requesting our investigation into
the closing of the Franklin county 9. CommissionerJimmy Mosconis,
Jail. Pursuant to our authority to Franklin County commission
conduct investigations of public
institutions, this Grand Jury heard 10. Jimmy Keen, Department of
testimony from the following Corrections
professionals involved it the
operation of the Franklin county 11. LeeR.P. Rivers, Former clerk of
Jail. the court
12. Mike Harless, Franklin County
1. Sheriff Warren Roddenberry, Resident
Franklin county Sheriffs Office

Commission Continued from page 1


In the midst of an uncertain
economy, Marilyn Bean of
CENTURY 21 Collins Realty has
distinguished herself among her
peers by earning the CENTURION
award, one of the highest levels of
recognition awarded to top
producing sales associates and
offices in the CENTURY21 system.
To be considered for CENTURION
status, a sales associate must
achieve a specified, high level of
production, which is reached by
providing exceptional customer
service. Only about two percent of
the tens of thousands of sales
associates in the CENTURY 21
system achieve this honor. These
individuals have demonstrated a
commitment to quality service, as
well as pride in their profession
and the position they hold within
their local community.
"I believe that the key to achieving
this level of success is simply a
matter of priorities, said Bean.
."Quality customer service is my
number one priority. This special
CENTURION designation is a direct
result of consistently exceeding
my customers' expectations. "





The Special Supplemental Food
Program for Women, Infants, and
Children, announces its plan for
program expallsion in Florida. WIC
is a federally subsidized program
that provides highly nutritious
foods and nutrition education to
low and moderate income
pregnantwomen, their infants, and
children Up to age five.
Florida WIC is currently serving
about half of those who may be
eligible for WIC benefits. According
to Deborah Eibeck, the Florida
WIC Director. "If the Clinton
administration's plan for full
funding for WIC is approved, WIC
could serve every eligible woman,
infant and child in Florida. This
would be a unique opportunity to
make a huge difference in the
health of people living in Florida."
WIC has been shown to reduce
infant mortality, it significantly
improves children's diets, and it
saves the taxpayers about $1.3
million in related Medicaid costs.
WIC serves Franklin County in
two locations: Apalachicola and
Carrabelle. The program is
designed to assist families at risk
of suffering poor nutrition and
whose income does not exceed
185% of the official poverty level or
$26,548.00 annually for a family
of four. WIC can help many whose
incomes have made them ineligible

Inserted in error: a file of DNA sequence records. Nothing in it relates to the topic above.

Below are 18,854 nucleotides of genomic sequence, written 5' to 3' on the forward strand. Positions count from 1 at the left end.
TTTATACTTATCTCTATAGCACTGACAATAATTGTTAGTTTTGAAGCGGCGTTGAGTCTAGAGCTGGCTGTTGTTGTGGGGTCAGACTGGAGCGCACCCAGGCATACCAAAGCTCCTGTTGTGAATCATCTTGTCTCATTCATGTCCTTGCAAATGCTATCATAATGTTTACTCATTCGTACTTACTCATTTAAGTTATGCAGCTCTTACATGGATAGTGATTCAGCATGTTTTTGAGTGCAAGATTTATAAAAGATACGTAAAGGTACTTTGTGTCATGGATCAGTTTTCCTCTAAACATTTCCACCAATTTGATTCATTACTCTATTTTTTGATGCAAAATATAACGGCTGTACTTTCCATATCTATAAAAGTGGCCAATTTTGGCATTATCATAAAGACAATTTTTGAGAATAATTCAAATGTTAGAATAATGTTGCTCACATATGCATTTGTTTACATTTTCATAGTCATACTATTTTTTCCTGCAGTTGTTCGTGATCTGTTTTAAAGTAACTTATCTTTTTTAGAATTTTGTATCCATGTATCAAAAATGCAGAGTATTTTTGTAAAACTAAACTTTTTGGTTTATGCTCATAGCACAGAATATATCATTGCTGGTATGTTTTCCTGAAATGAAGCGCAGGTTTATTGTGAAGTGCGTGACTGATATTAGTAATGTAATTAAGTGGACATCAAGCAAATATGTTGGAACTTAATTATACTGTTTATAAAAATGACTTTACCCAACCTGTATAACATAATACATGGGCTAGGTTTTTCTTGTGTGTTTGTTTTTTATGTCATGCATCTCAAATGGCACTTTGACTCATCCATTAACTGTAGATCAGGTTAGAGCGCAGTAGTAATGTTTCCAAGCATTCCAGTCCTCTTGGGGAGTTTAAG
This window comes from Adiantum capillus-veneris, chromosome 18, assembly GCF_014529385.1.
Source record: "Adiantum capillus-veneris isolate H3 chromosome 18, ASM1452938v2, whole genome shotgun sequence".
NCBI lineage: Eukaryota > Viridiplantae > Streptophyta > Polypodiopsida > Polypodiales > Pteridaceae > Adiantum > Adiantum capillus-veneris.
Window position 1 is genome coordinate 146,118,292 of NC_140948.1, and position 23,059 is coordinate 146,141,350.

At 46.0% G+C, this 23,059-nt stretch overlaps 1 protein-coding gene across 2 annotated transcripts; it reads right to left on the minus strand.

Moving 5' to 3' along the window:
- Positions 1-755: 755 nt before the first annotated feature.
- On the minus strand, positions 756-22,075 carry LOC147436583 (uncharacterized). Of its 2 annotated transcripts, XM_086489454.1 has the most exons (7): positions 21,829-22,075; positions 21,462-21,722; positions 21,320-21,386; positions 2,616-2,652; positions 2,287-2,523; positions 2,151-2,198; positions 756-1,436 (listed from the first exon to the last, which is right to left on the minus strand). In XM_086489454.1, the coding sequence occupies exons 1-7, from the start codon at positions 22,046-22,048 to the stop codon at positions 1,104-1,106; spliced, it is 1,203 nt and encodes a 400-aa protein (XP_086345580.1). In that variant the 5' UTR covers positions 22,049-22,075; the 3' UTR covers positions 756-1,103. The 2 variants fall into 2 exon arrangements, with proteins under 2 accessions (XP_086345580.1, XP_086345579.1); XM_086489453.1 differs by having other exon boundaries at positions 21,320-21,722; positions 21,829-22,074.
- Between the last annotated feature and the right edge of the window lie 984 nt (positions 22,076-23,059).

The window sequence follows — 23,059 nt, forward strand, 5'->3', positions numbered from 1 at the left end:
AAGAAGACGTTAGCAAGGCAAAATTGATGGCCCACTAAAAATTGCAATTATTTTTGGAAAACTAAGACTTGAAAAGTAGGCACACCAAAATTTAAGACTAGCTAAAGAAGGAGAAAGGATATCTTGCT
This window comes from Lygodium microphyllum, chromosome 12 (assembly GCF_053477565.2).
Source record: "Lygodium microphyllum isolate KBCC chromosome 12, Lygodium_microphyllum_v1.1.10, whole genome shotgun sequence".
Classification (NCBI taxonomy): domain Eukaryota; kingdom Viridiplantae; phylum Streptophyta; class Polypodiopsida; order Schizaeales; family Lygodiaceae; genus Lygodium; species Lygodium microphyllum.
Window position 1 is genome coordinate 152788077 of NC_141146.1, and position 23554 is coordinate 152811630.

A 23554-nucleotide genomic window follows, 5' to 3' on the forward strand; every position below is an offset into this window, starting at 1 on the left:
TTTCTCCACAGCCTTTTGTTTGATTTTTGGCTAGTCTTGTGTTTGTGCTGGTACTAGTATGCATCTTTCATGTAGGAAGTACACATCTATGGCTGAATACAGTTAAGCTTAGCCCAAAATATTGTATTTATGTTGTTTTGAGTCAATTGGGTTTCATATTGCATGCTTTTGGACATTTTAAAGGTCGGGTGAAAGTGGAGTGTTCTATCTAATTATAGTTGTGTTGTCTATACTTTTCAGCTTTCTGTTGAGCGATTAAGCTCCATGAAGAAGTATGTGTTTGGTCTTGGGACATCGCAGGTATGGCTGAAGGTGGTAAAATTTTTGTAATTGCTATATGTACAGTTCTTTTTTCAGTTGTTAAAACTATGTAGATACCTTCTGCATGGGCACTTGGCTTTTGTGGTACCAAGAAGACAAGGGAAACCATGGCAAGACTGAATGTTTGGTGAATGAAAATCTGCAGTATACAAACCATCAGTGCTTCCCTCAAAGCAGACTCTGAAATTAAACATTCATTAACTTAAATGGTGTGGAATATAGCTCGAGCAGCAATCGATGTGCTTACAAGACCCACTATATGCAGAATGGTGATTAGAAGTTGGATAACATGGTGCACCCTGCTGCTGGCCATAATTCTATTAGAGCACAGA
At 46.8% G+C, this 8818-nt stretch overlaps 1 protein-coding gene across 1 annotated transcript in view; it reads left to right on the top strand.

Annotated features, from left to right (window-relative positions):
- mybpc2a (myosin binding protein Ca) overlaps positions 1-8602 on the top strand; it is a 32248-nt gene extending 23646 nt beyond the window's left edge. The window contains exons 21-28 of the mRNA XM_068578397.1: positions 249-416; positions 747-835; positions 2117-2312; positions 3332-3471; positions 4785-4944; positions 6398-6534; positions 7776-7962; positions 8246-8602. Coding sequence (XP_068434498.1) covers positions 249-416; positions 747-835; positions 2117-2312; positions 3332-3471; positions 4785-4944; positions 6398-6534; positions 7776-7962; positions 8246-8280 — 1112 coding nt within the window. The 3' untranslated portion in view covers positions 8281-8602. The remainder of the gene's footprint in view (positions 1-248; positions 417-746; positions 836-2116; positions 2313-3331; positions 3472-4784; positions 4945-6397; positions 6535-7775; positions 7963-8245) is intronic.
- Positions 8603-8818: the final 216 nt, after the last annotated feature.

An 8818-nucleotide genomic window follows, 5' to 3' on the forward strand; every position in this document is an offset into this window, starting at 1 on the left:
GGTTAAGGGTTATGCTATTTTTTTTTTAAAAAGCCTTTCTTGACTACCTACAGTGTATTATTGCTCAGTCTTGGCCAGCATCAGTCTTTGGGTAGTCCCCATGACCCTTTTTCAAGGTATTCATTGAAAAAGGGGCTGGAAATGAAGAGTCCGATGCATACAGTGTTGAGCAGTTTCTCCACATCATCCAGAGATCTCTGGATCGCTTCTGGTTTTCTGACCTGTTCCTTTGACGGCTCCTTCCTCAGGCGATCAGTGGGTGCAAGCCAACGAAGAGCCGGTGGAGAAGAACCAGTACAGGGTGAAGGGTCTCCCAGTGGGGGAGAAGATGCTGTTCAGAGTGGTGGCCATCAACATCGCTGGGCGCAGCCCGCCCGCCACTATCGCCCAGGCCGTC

for otherassistance programs such
as food stamps.
For more information, call your
local WIC office at 904-653-2111.

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Saving Lives continued from page 1
tunes by ear. She likes to ride horses when she gets a chance and
she likes to ride go-carts. Her parents describe her as "pretty
active... she likes the outdoors... maybe a tomboy."
It is clear that Sylvia realizes what actually did happen and what
could have happened on the night of 12 January, but its not certain
if she realizes the importance of her own quick actions that night.
She literally saved the lives of four people, including herself. She did
everything right, without a cue, with no one to coach her, and she
offers this advice to other kids who might someday find themselves
in the same situation: "Make them wake up, make sure they got all
the people out first, and then try to get to a phone... call the police,
the fire department," she said.
The Keith family lost everything in the fire, but Jan Ordonia said
relatives and friends have been providing clothes, food and shelter.
"Everybody's helping," Jan said.
So again, in the small coastal fishing village ofCarrabelle, community
response to neighbors in need is playing a big role in the outcome of
this near tragedy. "That's what it's all about, said Daniel. "If you
can't do that, you might as well get out there with the rest of the
world. People down here are really good to you, they care about you
and they don't mind helping you. If you're walking down the road,
they'll stop and give you a ride. You don't find people like this around
too often. It, is a community.
There are times when the only thing a person can give is of himself,
his time, his knowledge, his experiences in life, not as a good deed
and not for a pat on the back and certainly not for monetary reward.
You don't think about it, you just do it. Sylvia Ordonia didn't have
time to think about it. She just did it.

Youth Leagues continued from page 4
good start. There is more interest in the building and we feel we are
beginning to create a viable organization, In the coming year we hope
to work with the City Commission to generate more interest and
especially more funds to help us build this valuable community
resource. As we start this new year we hope to be able to look to the
City Commission for guidance and support of our efforts.


The Carrabelle Youth League Building Committee

Reasonable Rates AatEJ
Color Cable TV T& CI&
(Phones In Room Sp

M A - - .



Teacher and Tutor To Erica Tiller